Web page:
In Which Direction Fan Rotates? Know The Science Behind It

Do you know that most of the fans rotate in the clockwise direction?

Whenever fans are used, there is always need for preferred air conditioning to be achieved, whether hot or cool. While the direction of motion of the fan would really not matter, its rotation is actually set according to the design of the blade and its orientation in which it is mounted on the rotor.  There are different types of fans, serving different purposes and consequently their direction of rotation must also be consistent with what the user intends to achieve. Such types include:

  • Ceiling fans
  • Pedestal
  • Tower
  • Window
  • Bladeless
  • Desk/Table
Figure 1: fan rotating in clockwise direction

All fans are designed such that they suck and push the air from behind to the front or vice versa depending on the design of the blades. Out of all the listed fans, most window and desk fans rotate in the clockwise direction. The idea is for the blades to suck cool air from behind and push it to the front for maximum cooling effect.

The fan design (Table fan)

The figure below is an illustration of a desk fan showing how the blade orientation necessarily requires that the fan must rotate clockwise

Figure 2-Table fan with an illustration of how the blade is designed to maximize the volume of air displaced.

The figure below is an illustration of a desk fan showing how the blade orientation necessarily requires that the fan must rotate clockwise.

The science behind the sleek fan design

Both table and window fans are designed to allow cool air currents to flow in from behind the fans to the front. And this process is predicated on specific and scientific reasoning that borrows heavily from the Bernoulli Principle in physics which states that;

“As the speed of a fluid (liquid or gas) increases, the pressure of the fluid decreases and vice versa”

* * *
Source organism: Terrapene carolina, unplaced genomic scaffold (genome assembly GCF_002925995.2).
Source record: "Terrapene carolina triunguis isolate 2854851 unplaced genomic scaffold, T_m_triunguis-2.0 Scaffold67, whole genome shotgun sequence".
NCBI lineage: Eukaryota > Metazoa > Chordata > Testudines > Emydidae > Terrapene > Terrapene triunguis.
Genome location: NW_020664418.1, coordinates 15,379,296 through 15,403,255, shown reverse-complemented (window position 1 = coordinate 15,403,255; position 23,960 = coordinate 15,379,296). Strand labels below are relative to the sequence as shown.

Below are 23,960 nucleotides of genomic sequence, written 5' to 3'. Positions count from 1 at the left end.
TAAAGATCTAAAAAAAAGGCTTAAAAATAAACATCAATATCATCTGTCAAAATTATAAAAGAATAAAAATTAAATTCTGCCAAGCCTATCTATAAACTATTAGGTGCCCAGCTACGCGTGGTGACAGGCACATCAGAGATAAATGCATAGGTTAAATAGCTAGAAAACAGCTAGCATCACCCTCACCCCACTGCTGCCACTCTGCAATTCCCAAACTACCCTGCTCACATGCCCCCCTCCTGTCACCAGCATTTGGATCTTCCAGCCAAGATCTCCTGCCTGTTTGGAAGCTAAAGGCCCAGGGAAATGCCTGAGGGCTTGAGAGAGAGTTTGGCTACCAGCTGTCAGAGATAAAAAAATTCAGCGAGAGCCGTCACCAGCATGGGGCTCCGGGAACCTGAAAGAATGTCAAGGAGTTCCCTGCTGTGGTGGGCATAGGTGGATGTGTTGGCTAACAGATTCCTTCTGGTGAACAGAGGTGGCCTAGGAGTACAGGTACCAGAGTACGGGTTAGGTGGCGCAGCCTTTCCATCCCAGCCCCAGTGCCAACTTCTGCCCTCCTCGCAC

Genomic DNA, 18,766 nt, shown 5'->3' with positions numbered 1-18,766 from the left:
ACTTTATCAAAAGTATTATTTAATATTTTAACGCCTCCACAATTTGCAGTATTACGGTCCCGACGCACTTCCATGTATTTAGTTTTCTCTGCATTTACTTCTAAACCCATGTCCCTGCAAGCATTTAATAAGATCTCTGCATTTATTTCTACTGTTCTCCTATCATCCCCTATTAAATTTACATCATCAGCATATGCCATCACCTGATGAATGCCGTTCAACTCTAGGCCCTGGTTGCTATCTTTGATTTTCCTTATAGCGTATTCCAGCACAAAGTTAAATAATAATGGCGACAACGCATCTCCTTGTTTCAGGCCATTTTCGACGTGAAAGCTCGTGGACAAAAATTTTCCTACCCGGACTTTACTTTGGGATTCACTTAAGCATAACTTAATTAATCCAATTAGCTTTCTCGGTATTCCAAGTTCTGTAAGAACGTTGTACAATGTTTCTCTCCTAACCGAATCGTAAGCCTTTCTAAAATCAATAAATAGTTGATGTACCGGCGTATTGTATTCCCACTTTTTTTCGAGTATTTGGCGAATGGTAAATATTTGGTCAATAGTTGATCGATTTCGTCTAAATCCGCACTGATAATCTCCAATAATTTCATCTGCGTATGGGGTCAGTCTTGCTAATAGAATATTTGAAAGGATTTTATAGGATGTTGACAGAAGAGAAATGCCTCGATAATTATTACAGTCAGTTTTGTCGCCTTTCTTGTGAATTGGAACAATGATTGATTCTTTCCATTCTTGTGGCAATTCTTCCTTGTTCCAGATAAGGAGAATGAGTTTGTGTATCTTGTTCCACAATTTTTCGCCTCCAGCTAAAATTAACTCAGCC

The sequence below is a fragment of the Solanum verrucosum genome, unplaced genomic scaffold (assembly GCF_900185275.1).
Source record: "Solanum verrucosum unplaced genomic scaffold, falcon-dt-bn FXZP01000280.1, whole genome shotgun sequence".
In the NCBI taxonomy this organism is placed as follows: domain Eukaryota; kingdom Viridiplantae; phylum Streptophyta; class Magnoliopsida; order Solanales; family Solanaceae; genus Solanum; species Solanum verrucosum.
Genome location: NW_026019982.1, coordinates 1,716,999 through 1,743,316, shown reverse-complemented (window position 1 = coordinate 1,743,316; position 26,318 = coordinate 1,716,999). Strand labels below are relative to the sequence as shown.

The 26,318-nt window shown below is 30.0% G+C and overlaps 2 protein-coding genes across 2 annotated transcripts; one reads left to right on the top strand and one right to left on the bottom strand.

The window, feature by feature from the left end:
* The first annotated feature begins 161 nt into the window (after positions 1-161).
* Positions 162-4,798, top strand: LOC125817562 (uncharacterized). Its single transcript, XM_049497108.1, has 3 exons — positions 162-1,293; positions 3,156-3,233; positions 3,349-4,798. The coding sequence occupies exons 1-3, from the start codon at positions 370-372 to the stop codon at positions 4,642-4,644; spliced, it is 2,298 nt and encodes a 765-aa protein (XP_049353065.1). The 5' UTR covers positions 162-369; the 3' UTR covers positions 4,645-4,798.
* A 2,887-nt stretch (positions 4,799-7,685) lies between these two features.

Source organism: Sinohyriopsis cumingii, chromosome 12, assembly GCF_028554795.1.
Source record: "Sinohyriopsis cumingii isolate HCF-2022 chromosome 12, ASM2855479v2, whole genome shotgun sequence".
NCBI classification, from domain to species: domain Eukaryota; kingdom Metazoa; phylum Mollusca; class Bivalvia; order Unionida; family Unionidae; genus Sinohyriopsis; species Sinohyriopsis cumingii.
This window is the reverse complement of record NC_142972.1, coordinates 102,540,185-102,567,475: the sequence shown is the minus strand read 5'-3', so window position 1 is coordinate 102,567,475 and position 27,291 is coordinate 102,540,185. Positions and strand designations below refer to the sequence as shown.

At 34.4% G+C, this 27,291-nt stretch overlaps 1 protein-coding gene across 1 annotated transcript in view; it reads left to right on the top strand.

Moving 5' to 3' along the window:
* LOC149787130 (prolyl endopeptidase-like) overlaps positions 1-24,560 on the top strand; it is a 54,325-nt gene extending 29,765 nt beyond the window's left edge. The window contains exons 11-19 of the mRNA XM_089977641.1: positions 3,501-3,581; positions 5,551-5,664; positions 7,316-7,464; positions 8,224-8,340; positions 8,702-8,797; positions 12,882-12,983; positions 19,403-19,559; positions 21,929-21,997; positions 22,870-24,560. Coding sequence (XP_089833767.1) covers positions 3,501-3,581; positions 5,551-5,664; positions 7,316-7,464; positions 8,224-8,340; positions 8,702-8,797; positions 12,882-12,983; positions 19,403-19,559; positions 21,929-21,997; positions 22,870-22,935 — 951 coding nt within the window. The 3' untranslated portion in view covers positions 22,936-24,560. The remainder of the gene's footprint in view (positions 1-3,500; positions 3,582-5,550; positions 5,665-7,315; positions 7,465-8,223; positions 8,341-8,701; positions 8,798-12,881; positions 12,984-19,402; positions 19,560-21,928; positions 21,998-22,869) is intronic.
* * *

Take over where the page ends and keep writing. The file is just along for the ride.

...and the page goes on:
In application of this principle, the fan blades are designed in an L shaped and a backward slanting manner to maximize the amount of air being displaced in the front of the fan. This is achieved through creating a more turbulent interaction between the blade and the air particles in front. Relatively, since the back end of the blades is nearly smooth, there is a less turbulent air flow at the back of the fan.

Because of this variance in the turbulence of the air currents, the Bernoulli’s Principle therefore accounts for faster air speed in front of the blades compared to the back side. This thus creates more static pressure behind the blades and less in the front side. This state thus causes the higher pressure at the back of the blades to push the cooler air to the front of the blades and consequently displace the warm air particles occupying the low pressure zone at the front of the blade.

Why clockwise rotation only?

Given the fixed design of this type of fan, were it to rotate in anticlockwise direction, it would still achieve the desired result but with much less efficiency since the air displaced by the blades will not be optimized.  This way, the fan would end up consuming the same amount of electrical energy but with less effect ultimately.


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